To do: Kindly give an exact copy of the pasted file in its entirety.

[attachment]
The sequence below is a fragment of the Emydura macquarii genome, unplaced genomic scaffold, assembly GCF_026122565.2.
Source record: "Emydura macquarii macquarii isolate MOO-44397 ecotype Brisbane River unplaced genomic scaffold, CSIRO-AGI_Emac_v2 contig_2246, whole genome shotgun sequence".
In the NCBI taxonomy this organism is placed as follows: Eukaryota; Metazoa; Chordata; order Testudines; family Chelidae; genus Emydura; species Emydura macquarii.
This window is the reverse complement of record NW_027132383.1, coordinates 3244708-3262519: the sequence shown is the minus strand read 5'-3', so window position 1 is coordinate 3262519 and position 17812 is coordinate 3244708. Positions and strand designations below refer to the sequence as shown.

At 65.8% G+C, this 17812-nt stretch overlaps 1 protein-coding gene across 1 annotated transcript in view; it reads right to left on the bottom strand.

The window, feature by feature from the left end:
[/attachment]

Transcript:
The sequence below is a fragment of the Emydura macquarii genome, unplaced genomic scaffold, assembly GCF_026122565.2.
Source record: "Emydura macquarii macquarii isolate MOO-44397 ecotype Brisbane River unplaced genomic scaffold, CSIRO-AGI_Emac_v2 contig_2246, whole genome shotgun sequence".
In the NCBI taxonomy this organism is placed as follows: Eukaryota; Metazoa; Chordata; order Testudines; family Chelidae; genus Emydura; species Emydura macquarii.
This window is the reverse complement of record NW_027132383.1, coordinates 3244708-3262519: the sequence shown is the minus strand read 5'-3', so window position 1 is coordinate 3262519 and position 17812 is coordinate 3244708. Positions and strand designations below refer to the sequence as shown.

At 65.8% G+C, this 17812-nt stretch overlaps 1 protein-coding gene across 1 annotated transcript in view; it reads right to left on the bottom strand.

The window, feature by feature from the left end: